Here's a simple risk assessment template you can use, but there are lots of others, such as using numbers.  For example, if the probability was 3 on a scale of 5 and the impact 4 on a scale of 5, multiplying these gives a risk score of 12, where the lowest risk score is 1 and the highest 25.  The risks with the highest scores are the ones you most need to manage.   For financial risk, put a £ sign in front of the impact number.

Probability – a risk will materialise
Low Medium High
Impact – if it did Low Very Low Low Medium
Medium Low Medium High
High Medium High Very High

Step 3 - How To Manage Charity Risk

You have 4 basic risk management options:

  • Avoid - eliminate the cause of a risk.
    • Switching off computers at cease work to remove the risk of these catching fire.
  • Mitigate - reduce the impact, if a risk does occur.
    • Have fire equipment and evacuation procedures in case of fire.
  • Accept - if it's too small to merit committing resources, or uncontrollable/can't reasonably be foreseen, create a contingency plan.
    • A contingency plan if your premises become uninhabitable due to the fire.
  • Transfer - have a third part take on responsibility.
    • Ensuring that you have adequate fire, or other insurance.

Your Charity Risk Policy and Risk Management Register

In order to manage risk well, everyone needs to know what your attitude to risk is, how that is to be managed and reported, who is responsible for what and they need to have the necessary skills in order to do so.  That's what your risk policy does.  It can be detailed, but for smaller charities it could be as simple as copying this resource amending it to suit your needs and making sure that everyone who needs to knows what they need to do.

A key component of that is your risk assessments and register and how you manage that. For larger charities there may be separate strategic, financial and operational risk registers, but for small ones it may be quite simple.  It should include the risks you need to manage, rate these in some way (gross risk), identify the action to be taken, who will be responsible for that and the impact this will have (net risk).  This needs to be reviewed by trustees on a regular basis and acted upon. Here's a simple risk register template.  If you need these, you can download risk management policy, risk register, risk assessment template and scoring spreadsheet and a range of other risk tools and templates from the Charity Excellence risk questionnaire.

Risk Area Risk Gross Risk Mitigation Avoidance Net Risk Lead Notes
Operations Loss of premises due to fire Medium Up-to-date fire survey an plan, and equipment Switch off all computers and VA equipment at cease work Low Ian Arrange fire survey April. Servicing due October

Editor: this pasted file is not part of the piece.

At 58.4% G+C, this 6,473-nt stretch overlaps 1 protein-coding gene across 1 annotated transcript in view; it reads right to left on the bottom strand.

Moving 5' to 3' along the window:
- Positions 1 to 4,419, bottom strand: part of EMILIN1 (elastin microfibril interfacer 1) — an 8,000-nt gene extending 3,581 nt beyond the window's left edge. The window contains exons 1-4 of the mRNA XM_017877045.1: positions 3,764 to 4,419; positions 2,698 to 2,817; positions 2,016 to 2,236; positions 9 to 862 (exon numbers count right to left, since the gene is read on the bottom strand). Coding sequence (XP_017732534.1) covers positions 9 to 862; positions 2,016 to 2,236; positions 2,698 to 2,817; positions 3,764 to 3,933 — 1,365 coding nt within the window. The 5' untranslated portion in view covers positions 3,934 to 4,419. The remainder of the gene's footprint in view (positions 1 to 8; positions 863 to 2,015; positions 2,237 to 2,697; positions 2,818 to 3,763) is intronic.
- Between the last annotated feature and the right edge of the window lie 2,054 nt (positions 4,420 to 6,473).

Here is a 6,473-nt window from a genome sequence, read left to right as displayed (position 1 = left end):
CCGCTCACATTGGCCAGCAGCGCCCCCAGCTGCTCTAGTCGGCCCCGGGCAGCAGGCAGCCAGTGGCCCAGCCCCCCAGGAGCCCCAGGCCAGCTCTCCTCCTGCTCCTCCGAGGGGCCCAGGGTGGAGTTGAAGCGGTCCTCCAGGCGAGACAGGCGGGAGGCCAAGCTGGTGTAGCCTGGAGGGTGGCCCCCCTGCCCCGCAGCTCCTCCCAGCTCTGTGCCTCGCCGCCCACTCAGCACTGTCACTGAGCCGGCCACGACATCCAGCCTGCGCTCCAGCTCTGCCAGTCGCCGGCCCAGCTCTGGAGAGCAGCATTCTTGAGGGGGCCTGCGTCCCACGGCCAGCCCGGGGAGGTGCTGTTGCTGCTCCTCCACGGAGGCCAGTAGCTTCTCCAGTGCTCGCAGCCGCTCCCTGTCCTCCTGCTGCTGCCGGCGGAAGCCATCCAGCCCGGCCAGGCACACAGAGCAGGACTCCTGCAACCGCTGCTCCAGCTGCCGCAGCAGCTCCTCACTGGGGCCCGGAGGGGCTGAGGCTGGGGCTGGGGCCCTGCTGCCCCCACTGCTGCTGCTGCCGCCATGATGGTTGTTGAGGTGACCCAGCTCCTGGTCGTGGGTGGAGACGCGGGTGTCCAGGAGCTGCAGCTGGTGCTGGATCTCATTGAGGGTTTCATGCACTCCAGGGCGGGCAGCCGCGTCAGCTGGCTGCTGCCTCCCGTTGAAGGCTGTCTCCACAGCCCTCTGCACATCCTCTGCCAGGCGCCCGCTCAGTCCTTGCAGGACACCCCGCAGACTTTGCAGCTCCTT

Governance Board Lack capacity skills High Arrange governance training Skills audit recruit 3 additional trustees Medium Mohammed Have only 3 trustees. Skills audit Feb, recruitment Mar, training Jun
Finance Finances mismanaged Medium Create budget delegations and simple policy instructions, oversight by Finance Manager Include finance responsibilities in job descriptions, appraisal objectives and arrange induction/on the job training Low Susan Finance manager to liaise with HR support, proposal to board meeting Mar.

Charity Risk Management, Budgets And Annual Plans

Often business/annual/operations planning, the budget and risk management register are seen as separate to each other, but are actually linked.  If you increase your targets in you annual plan, you either have to increase the risk, or the budget.  If you increase the budget income target to make this work, you increase the financial risk. If you cut the spend in your budget, you have to reduce your annual plan targets, or increase the risk.

That's not a problem, as long as you make sure that when you change one, you consider and, if necessary, change another.  The Charity Excellence Sector Data Store shows many charities reporting effective planning to be an area of substantive weakness. Closing the budget income gap with a 'stretch target' is just wishful thinking, unless you've taken steps to make that happen.

Managing Charity Financial Risk - Reserves Policy

Having a charity financial reserves policy will ensure you are able to maintain adequate free reserves to enable you to manage any reasonably foreseeable contingency.  If your reserves are too low, you put your charity’s future at risk and, if too high, funders may be unwilling to support you. Your reserves policy should set out how:

  • Much your charity needs to hold in reserve and why.
  • And when your charity’s reserves can be spent.
  • Often the reserves policy will be reviewed.

The CEF has a toolkit you can use to assess your financial sustainability and a simpler one for small charities.  It also has toolkits that help you reduce your costs without reducing impact and how to maintain cash flow in an emergency.